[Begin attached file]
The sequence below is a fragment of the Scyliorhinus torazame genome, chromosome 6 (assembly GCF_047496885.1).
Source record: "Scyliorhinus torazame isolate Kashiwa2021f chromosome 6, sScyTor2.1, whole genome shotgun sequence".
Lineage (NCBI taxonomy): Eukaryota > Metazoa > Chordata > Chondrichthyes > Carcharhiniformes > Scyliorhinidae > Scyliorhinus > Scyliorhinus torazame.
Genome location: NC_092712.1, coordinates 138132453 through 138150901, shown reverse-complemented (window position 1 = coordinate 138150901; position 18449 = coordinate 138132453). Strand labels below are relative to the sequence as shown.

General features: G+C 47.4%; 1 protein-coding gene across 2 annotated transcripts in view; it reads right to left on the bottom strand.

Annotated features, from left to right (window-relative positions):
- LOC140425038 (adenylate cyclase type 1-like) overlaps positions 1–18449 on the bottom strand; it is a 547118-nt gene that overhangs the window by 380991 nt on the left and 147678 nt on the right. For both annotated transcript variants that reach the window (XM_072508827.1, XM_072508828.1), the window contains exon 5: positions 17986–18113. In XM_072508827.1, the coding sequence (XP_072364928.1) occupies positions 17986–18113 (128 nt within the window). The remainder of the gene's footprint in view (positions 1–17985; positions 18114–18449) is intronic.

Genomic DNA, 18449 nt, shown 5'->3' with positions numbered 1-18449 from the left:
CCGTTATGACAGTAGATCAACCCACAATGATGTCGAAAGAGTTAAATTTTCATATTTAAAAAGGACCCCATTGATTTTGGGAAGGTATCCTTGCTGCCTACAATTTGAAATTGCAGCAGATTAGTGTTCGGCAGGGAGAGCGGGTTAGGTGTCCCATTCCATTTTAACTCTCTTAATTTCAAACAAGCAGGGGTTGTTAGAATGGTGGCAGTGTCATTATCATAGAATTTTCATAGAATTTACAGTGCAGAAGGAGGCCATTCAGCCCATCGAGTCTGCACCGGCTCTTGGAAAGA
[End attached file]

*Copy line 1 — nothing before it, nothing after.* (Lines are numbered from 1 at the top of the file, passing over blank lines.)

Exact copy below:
The sequence below is a fragment of the Scyliorhinus torazame genome, chromosome 6 (assembly GCF_047496885.1).